Myths, as our friend Sigmund taught us, are concrete examples of psychological processes. We only need to think about the infamous Oedipus killing his father without knowing it was him, Electra harboring nasty feelings against her mother or Robin checking out Batman’s outfit…no wait, bad example.
When a story is well crafted, it achieves the same level of meaning as mythology did back in the days of good ol’ Alex the Great, Ramses II or… Ch’in Shih Huang (yeah, he’s less known in the West, but he was still awesome).
Attributing symbols and basing some of your characters on archetypes will add a rich layer to your novel, script or short story. It will transform it from a “what you see is what you get” to a profound tale where multiple interpretations are possible.
As a writer, I am not ashamed of admitting that I often go back to my mythology books to get inspired. I even go as far as copying the structure of a myth. And I’m far from being the first to do that. Shakespeare did it all the time. So if the Bard wasn’t shy, why the heck should any of us be? The good news is, myths are abundant, rich and often very weird. If you think the Greeks are messed up, wait until you hear what American First Nations, African tribes or Hindus had to say.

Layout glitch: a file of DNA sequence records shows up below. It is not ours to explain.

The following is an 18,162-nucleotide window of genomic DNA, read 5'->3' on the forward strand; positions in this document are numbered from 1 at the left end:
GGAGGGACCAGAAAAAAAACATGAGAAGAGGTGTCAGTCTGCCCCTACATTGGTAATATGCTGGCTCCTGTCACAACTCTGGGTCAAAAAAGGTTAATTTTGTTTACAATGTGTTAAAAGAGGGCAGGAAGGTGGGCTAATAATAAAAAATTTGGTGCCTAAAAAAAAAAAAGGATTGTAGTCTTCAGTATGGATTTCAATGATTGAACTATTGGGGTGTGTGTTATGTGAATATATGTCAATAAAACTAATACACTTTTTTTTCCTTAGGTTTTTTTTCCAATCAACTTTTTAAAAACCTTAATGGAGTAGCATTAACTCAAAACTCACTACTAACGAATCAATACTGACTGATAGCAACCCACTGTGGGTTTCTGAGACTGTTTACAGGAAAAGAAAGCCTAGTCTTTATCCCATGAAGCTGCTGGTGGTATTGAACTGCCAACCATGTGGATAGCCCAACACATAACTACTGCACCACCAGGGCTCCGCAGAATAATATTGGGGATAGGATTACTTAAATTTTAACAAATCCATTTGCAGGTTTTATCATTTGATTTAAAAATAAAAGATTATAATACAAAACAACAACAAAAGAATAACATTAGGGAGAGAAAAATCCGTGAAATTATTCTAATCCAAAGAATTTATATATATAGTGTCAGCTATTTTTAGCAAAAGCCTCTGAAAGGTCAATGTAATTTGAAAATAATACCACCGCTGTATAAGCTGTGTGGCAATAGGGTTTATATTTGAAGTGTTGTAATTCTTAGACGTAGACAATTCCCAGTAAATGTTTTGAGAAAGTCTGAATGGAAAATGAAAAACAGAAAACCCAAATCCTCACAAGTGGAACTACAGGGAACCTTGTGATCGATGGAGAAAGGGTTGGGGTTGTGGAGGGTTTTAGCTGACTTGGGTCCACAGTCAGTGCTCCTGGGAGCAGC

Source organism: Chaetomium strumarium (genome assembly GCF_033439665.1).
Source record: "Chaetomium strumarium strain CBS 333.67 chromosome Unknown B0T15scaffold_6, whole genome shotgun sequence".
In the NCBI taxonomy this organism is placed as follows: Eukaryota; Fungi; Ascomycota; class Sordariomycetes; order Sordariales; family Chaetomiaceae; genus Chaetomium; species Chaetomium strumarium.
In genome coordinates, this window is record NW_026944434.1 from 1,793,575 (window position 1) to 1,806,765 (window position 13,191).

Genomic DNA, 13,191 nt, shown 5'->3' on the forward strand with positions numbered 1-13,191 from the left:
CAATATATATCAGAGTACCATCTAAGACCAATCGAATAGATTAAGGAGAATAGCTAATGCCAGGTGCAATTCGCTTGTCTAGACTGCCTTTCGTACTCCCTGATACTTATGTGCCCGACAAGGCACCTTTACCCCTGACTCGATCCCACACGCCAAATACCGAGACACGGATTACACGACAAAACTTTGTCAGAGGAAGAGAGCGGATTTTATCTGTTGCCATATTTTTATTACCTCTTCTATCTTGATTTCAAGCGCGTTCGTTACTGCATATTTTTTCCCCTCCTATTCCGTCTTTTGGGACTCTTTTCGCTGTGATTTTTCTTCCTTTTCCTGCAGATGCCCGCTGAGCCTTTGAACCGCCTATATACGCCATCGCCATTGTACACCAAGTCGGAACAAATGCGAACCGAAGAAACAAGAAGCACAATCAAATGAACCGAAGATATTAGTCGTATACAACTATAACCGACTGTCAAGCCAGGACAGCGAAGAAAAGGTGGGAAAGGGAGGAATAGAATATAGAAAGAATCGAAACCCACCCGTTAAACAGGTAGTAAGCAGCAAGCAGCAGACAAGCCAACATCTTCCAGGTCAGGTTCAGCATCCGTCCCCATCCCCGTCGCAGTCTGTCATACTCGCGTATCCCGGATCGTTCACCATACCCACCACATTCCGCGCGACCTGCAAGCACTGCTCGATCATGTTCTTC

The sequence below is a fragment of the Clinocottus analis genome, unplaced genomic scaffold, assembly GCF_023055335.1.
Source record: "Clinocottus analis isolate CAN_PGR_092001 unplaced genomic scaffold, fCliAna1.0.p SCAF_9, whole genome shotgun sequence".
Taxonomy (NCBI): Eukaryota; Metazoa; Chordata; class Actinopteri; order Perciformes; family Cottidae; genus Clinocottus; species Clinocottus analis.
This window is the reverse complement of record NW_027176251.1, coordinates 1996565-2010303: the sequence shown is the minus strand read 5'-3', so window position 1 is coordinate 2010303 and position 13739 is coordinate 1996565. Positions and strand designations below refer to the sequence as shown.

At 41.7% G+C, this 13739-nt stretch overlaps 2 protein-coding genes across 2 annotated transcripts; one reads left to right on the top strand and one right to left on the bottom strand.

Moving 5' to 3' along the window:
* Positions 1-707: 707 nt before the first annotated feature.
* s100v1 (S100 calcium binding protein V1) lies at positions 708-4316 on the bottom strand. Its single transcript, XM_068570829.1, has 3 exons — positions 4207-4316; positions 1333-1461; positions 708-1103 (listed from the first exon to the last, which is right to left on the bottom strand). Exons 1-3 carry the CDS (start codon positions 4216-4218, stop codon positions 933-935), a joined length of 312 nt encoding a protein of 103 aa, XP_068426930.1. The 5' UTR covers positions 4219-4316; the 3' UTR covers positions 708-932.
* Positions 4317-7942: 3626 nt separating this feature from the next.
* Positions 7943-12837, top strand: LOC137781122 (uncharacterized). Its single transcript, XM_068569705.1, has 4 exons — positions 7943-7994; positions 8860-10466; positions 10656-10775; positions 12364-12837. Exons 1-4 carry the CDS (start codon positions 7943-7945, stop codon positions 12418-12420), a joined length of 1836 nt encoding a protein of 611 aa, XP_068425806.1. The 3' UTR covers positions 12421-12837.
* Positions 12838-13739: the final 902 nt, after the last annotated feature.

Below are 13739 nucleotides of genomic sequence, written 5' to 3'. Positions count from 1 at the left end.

I will end this post by revealing a secret. You liked The Hunger Games? After fifty pages or so, I started to suspect Suzanne Collins for finding her inspiration from the Greek myth of Theseus and the Minotaur. To prove that I’m not a lunatic, the author confirmed it first hand in an interview. So if you ever happen to experience writer’s block, or find your story a little too bland, you know where to look. Mythology can also help with story structure: I recommend reading Joseph Campbell’s The Hero with a Thousand Faces.